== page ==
Benj'' Wilson, Thos. Sargeant, Jethro Sleeper, Nathan
Wilson, Joseph Long, Nathan Knowles, Jr.

" Voted, To Receive all of the above Persons as mem-
bers of the above Parish."

The Hon. Samuel Bell, Stephen Chase and Isaac Lane
were chosen a committee " to make a certificate for the
Rev*^ Nathan Bradstreet." A Mr. Jewett was employed to

1819. The Congregational parish voted to shingle and
repair the meeting-house, and chose Benjamin Eaton com-
mittee to do it. It was partly done by subscription. An
article to sell the ground for four floor pews in front of the
pews last built was referred, the committee reported, and
report was accepted.

The Rev. Clement Parker purchased the Paul Adams
place (where Andrew Craige had made the second settle-
ment at the Long Meadows), and being unable to meet the
payments, the parish voted to purchase it for a parsonage,
and Mr. Parker to allow rent equal to the interest of the
purchase money, 8^875.

May 28, Benjamin Pike Chase, James Wason and Rob-
ert Dinsmore were chosen ruling elders. The two first
were ordained.

1820. At the June session of the General Court,
Thomas W. Thompson and others petitioned to have a new
county formed out of the northerly part of the counties of
Rockingham and Hillsborough. At the annual town meet-
ing, 1820, the sense of the voters was taken : " Against the
subject matter, 157 ; for, 9." It was voted that no swine
be allowed to go at large in any part of the town.

The Congregational parish had voted to ofier the Rev.


Joel R. Arnold five hundred dollars salary, and chose a

committee " to call on the persons belonging to the parish,

and see if they would unite in giving the Rev. Mr. Arnold

an Invitation to settle with us." The parish had had so

much trouble in getting rid of Mr. Bradstreet, they made

a proviso that if either party was dissatisfied they might end

the contract by giving six months' notice.

There was a parish meeting, February 19, 1820.

" Voted to adhere to the former vote, and confirm the
Call to the Rev. Mr. Arnold."

The parish appointed the second Wednesday of March

for the ordination.

1821. The mode of supporting the poor came up again,
and John Folsom, Esq., Capt. William Graham and Capt.
Samuel Aiken were chosen a committee to report upon the
subject at the next annual town meeting.

At the June session of the General Court, 1821, Samuel
Head and thirty-two others presented a petition, show-
ing that they lived from ten to sixteen miles from the
place of business and worship, &c. They pray that the
lands and inhabitants of that part of Chester north of a line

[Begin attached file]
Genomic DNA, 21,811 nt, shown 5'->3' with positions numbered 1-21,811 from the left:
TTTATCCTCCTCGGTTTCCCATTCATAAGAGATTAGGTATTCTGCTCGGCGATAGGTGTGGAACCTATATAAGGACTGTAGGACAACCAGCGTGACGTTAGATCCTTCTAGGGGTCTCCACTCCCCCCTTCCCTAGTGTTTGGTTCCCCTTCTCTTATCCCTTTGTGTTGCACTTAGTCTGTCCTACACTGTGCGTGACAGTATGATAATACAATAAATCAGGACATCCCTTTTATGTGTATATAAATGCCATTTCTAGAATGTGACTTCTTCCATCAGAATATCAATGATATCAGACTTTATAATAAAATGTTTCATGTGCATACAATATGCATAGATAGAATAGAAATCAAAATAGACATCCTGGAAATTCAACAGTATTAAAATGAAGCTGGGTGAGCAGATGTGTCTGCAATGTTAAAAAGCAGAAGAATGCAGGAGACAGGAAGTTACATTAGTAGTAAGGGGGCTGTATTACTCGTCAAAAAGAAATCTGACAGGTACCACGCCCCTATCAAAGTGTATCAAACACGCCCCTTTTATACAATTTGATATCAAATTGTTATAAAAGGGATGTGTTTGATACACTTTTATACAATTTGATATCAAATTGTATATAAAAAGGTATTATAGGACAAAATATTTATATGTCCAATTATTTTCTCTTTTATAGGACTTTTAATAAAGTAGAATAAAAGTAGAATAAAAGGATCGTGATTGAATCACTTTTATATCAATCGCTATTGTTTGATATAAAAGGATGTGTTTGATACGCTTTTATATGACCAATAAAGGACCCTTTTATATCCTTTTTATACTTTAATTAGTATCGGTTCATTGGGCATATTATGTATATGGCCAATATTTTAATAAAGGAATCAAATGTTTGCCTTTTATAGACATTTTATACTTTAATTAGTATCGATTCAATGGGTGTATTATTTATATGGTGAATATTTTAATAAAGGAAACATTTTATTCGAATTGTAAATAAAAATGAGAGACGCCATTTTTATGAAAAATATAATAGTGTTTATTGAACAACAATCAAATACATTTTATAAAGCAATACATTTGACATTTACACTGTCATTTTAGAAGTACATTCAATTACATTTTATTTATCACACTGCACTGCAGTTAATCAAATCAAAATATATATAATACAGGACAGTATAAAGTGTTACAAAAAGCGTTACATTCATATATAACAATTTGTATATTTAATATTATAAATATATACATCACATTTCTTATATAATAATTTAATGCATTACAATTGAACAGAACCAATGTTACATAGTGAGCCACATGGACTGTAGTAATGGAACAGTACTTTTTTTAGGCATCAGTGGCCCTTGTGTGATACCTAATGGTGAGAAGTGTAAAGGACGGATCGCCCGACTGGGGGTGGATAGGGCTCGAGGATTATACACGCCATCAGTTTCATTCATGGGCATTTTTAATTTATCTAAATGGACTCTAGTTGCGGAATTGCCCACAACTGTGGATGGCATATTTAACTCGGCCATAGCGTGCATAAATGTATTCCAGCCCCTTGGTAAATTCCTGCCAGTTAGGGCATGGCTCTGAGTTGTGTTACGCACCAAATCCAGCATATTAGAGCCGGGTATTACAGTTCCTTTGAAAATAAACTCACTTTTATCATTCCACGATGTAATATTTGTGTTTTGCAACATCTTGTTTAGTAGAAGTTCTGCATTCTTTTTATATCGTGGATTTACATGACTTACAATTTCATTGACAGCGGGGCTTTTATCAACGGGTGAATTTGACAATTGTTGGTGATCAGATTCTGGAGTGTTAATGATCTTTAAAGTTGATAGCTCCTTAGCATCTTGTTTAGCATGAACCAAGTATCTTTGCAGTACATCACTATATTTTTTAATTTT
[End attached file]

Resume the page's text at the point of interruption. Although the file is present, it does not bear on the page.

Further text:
drawn from the northeast corner of Manchester to the
southwest corner of Candia, may be set off with a part of
Dunbarton, into a town. Order of notice to Chester and

Another petition was presented by Nathl. Head and
seventy-two others, inhabitants of the northwesterly part
of Chester, the easterly part of Dunbarton and the easterly
part of Goffstown, showing that they were from ten to six-
teen miles from places established for transacting town
business and holding public worship in said towns, <fec.
They pray that a portion of these towns may be incor-
porated into a town, &c. Order of notice to Chester,
Goffstown and Dunbarton, to be heard the first Tuesday of
the next session.

1822. At the annual meeting, March 12,

" Voted, that so much of the Town of Chester as lies


Noi'tlierly & westerly of the following line : viz., Beginning
at a Stake & Stones at the South west corner of Candia,
thence S. 29 Deg. West to the south head line of Lot No. 94,
in the 4th division ; thence N. 70" West, across part of Lot
No, 94 & 95 to the S. W. corner of said No. 95 ; thence
Southerly on the Easterly line of lots No. 80, 71 & 60, to
the S. E. corner of said No. 60 ; thence strait to a Stake
and Stones, which is the Northeast corner of Manchester ;
be, set off & erected into a new Town, on condition that
they take their proportion of the paupers of said Chester,
pay their proportion of the debts Due by said Town, & re-
ceive their proportion of debts due the said Town."

This, with a portion of Dunbarton and GofiTstown, was
incorporated into a town by the name of Hooksett, July 2,
1822. Previous to this, the farthest inhabitants had to
travel more than seventeen miles to Chester two-thirds of
the time, to town meeting, and fourteen miles the other
third, to the Long Meadows.

A very able and elaborate report of the committee chosen
at the last annual meeting to take into consideration the
subject of a change in the mode of supporting the poor be-
longing to the town of Chester, was received and adopted.

At a meeting, April 2, the town voted to purchase a farm
for the poor. (See History of Pauperism.)

1824. There was an effort this year to have the courts
removed from Portsmouth to Exeter. The sense of the